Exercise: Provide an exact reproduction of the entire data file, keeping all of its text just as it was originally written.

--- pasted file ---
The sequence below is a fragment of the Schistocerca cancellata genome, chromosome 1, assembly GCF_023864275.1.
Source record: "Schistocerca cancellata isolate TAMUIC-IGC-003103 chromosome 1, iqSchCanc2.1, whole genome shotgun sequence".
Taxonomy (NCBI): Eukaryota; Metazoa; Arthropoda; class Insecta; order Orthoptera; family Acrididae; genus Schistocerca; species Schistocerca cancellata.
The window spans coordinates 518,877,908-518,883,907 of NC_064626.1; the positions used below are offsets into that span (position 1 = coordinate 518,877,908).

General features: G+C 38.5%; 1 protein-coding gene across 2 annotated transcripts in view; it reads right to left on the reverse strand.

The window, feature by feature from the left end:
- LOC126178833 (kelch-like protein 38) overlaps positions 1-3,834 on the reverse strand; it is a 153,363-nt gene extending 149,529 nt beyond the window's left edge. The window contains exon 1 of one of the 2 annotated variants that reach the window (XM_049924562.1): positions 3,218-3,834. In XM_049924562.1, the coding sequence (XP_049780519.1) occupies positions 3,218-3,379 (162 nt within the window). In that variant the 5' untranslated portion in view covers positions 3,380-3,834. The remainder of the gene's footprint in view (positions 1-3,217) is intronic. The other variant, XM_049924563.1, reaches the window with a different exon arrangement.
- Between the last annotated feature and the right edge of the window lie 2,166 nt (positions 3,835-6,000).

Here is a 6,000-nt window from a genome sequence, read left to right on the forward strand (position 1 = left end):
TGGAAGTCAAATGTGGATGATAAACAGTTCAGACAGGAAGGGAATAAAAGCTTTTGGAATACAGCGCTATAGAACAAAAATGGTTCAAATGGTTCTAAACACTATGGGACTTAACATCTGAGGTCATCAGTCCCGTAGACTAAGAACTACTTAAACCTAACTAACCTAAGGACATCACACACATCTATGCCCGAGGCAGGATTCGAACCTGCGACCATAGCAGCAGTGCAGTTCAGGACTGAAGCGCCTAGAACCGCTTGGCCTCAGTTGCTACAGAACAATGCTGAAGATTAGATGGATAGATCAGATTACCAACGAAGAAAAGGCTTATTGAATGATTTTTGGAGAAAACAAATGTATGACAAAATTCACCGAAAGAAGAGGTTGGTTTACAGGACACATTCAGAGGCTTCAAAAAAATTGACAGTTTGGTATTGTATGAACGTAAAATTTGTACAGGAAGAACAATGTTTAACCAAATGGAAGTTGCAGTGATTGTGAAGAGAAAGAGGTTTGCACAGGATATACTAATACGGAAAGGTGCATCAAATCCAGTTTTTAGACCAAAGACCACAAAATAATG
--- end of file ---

The sequence below is a fragment of the Schistocerca cancellata genome, chromosome 1, assembly GCF_023864275.1.
Source record: "Schistocerca cancellata isolate TAMUIC-IGC-003103 chromosome 1, iqSchCanc2.1, whole genome shotgun sequence".
Taxonomy (NCBI): Eukaryota; Metazoa; Arthropoda; class Insecta; order Orthoptera; family Acrididae; genus Schistocerca; species Schistocerca cancellata.
The window spans coordinates 518,877,908-518,883,907 of NC_064626.1; the positions used below are offsets into that span (position 1 = coordinate 518,877,908).

General features: G+C 38.5%; 1 protein-coding gene across 2 annotated transcripts in view; it reads right to left on the reverse strand.

The window, feature by feature from the left end:
- LOC126178833 (kelch-like protein 38) overlaps positions 1-3,834 on the reverse strand; it is a 153,363-nt gene extending 149,529 nt beyond the window's left edge. The window contains exon 1 of one of the 2 annotated variants that reach the window (XM_049924562.1): positions 3,218-3,834. In XM_049924562.1, the coding sequence (XP_049780519.1) occupies positions 3,218-3,379 (162 nt within the window). In that variant the 5' untranslated portion in view covers positions 3,380-3,834. The remainder of the gene's footprint in view (positions 1-3,217) is intronic. The other variant, XM_049924563.1, reaches the window with a different exon arrangement.
- Between the last annotated feature and the right edge of the window lie 2,166 nt (positions 3,835-6,000).

Here is a 6,000-nt window from a genome sequence, read left to right on the forward strand (position 1 = left end):
TGGAAGTCAAATGTGGATGATAAACAGTTCAGACAGGAAGGGAATAAAAGCTTTTGGAATACAGCGCTATAGAACAAAAATGGTTCAAATGGTTCTAAACACTATGGGACTTAACATCTGAGGTCATCAGTCCCGTAGACTAAGAACTACTTAAACCTAACTAACCTAAGGACATCACACACATCTATGCCCGAGGCAGGATTCGAACCTGCGACCATAGCAGCAGTGCAGTTCAGGACTGAAGCGCCTAGAACCGCTTGGCCTCAGTTGCTACAGAACAATGCTGAAGATTAGATGGATAGATCAGATTACCAACGAAGAAAAGGCTTATTGAATGATTTTTGGAGAAAACAAATGTATGACAAAATTCACCGAAAGAAGAGGTTGGTTTACAGGACACATTCAGAGGCTTCAAAAAAATTGACAGTTTGGTATTGTATGAACGTAAAATTTGTACAGGAAGAACAATGTTTAACCAAATGGAAGTTGCAGTGATTGTGAAGAGAAAGAGGTTTGCACAGGATATACTAATACGGAAAGGTGCATCAAATCCAGTTTTTAGACCAAAGACCACAAAATAATG